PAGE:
[48] A powerful advantage of CRISM retrievals of surface pressure is the spatial sampling over a wide range of locations on the planet. The surface pressure at any location is complicated by factors such as topography and large-scale dynamical systems including the thermal tide, and other sources of bias (see Forget et al. [2007] for examples and detailed analysis), and thus such a data set is ideally suited for use with, and analysis by, general circulation models (GCMs).

4.1.2 Water

[49] Water vapor retrievals are crucial to tracking the cycling of water between the surface and the atmosphere, and represent one of CRISM's main science objectives [Murchie et al., 2007]. Whereas water vapor is of major interest for Mars climate science, water vapor retrievals have been difficult for instruments sent to Mars since the Viking Orbiters, with water vapor information generally being more sparse and of generally lower quality than that available for temperature, dust opacity and water ice opacity [Smith, 2004; McCleese et al., 2007; Smith et al., 2009; Maltagliati et al., 2011]. Thus, information on water vapor from CRISM is of extremely high value.

[50] The global and seasonal behavior of water vapor as retrieved by CRISM is shown in Figure 7A. Longitudinally-averaged column water vapor retrieval amounts are plotted as a function of latitude and season for the over 3 Martian years of data thus far available. Data are binned by 5° of Ls and latitude. Familiar features of the water cycle as previously observed by the Viking Orbiter Mars Atmospheric Water Detector (MAWD) [Jakosky and Farmer, 1982] and Mars Global Surveyor/TES [Smith, 2004] can easily be seen. The dominant signal is the peak of vapor in northern summer, associated with the exposure of the northern residual water ice cap. Water vapor amounts peak during this season across the northern hemisphere, peaking later in the season in any particular latitudinal band as latitude decreases equatorward. This shift in time of the seasonal peak may be a signature of transport or release of water from the regolith [Jakosky, 1983a, 1983b; Richardson and Wilson, 2002; Montmessin et al., 2004; Böttger et al., 2005]. The other major peak in water vapor amount occurs near the southern pole in southern late spring as the south seasonal cap sublimes. This appears to be the water sublimated from the seasonal water ice cap, whose extent (in both hemispheres) is shown in the simple mapping of water ice absorption strength in Figure 7B. A secondary peak in water vapor amount in the northern tropics at this season appears to be the signature of transport of water vapor sublimed from the southern seasonal cap into the northern hemisphere by the tropical mean overturning circulation (“Hadley cell”) [Richardson and Wilson, 2002].

Figure 7.

Zonally averaged (A) column water vapor retrieval amounts and (B) surface and atmospheric water ice (1.5 µm) absorption band strengths as a function of latitude and season. Data are binned by 5° in Ls and latitude. In (B), the increase in band strength in the northern tropics centered around Ls=90° is indicative of the presence of ice in the aphelion tropical cloud belt, and is not surface ice.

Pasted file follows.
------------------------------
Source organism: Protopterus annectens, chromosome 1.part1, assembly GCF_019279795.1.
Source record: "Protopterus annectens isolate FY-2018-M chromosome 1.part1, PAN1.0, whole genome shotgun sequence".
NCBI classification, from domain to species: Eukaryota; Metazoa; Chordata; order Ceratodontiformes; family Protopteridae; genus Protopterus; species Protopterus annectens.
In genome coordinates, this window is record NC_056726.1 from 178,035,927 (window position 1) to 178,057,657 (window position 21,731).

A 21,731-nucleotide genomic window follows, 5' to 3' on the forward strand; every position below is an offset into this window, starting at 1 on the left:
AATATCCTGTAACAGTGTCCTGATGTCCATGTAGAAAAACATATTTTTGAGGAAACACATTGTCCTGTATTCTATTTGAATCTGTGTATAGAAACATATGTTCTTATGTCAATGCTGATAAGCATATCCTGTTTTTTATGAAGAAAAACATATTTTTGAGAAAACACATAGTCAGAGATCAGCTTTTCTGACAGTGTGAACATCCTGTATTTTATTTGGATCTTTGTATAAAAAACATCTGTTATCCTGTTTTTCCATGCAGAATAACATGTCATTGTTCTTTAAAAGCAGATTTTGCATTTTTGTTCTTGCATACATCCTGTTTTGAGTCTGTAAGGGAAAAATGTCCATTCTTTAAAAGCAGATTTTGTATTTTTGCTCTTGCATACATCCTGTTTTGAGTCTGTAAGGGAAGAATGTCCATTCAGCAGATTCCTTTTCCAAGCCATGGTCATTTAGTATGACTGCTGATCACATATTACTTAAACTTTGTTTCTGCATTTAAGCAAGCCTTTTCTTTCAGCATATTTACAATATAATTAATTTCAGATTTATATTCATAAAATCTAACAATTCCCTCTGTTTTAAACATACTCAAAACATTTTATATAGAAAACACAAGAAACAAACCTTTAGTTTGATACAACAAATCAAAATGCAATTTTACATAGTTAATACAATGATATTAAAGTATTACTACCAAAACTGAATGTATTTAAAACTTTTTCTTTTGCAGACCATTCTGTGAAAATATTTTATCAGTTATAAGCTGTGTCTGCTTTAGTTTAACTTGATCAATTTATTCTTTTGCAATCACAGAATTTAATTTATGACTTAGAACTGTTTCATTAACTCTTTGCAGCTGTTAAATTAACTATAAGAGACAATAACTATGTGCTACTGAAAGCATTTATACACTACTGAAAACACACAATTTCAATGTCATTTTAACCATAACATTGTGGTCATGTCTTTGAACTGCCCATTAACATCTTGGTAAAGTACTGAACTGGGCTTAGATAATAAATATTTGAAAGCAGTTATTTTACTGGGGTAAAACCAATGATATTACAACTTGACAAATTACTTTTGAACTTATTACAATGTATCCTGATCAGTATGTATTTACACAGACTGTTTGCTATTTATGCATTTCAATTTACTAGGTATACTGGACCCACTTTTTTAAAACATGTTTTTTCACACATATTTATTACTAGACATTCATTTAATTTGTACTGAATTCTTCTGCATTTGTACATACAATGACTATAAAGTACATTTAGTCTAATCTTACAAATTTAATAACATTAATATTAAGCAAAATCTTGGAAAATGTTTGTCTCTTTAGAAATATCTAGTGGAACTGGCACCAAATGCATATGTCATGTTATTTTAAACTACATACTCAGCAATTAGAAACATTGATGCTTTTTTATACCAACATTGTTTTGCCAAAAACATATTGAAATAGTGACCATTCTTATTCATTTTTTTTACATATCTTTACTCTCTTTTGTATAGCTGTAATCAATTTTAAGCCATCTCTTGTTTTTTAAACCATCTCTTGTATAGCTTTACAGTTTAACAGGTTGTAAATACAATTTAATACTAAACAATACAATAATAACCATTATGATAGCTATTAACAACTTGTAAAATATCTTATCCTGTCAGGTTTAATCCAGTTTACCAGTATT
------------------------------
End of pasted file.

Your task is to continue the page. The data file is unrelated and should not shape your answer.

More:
[51] Figure 7A also shows a very dry atmosphere starting around Ls=270° in the first Martian year of CRISM and MRO operations [Smith et al., 2009]. Similar dry periods in the southern hemisphere were observed by MAWD and TES and appear to be associated with very large dust storms (the 2007 global storm in the case of the first MRO year). Even though the increased air temperatures during the storms would produce a decrease in the relative humidity, it is not clear why they create a decrease in the total water column amount. A decrease in column integrated vapor amount is equivalent to a decrease in mass mixing ratio (under the well-mixed assumption), but the total atmospheric mass does not increase during a global dust storm. The mass of dust in the atmosphere during a major dust storm is comparable to the total mass of water vapor [Martin, 1995] and thus drying of the atmosphere by water vapor being absorbed by ambient dust aerosol particles does not appear likely. Although high optical depth during the large dust storm can prevent the entire atmospheric column from being sensed, and could therefore have lead to anomalously low retrieved water vapor abundance, this is also not likely the main cause for the observed low water vapor since the dry conditions lasted well beyond Ls=310°, when the dust storm had cleared and dust optical depths had returned to nominal, low values. Simulations from a GCM with an active (exchanging) regolith [Böttger et al., 2004] suggest that the drying may be associated with surface cooling (due to shading of the surface by the optically thick dust storm clouds) which allows the regolith to adsorb more moisture from the atmosphere.

[52] The spatial distribution of water vapor around Ls=120° in early to middle northern summer is shown in Figure 8. The water amounts have been scaled to a common 6.1  mbar pressure surface to remove the effects of topography. Data used to build the map span a 30° window of Ls around the central time, and were averaged into 5° latitude and longitude bins. Although averaged for a very slightly longer period, this figure can be compared with the TES water vapor retrievals shown in Figure 17 of Smith [2004]. The TES data show a very distinct pattern that Smith [2004] show is generally correlated positively with albedo and negatively with thermal inertia, and is very consistent year to year. Thus, retrieved water abundances from all years for this seasonal interval have been averaged together in generating Figure 8. The resulting spatial pattern is similar to, but somewhat noisier than, the TES data. The spatial pattern may result from large-scale structure in the latitudinal vapor transport, or the correlations with albedo and thermal inertia potentially indicate thermal control over adsorptive exchange [Böttger et al., 2005].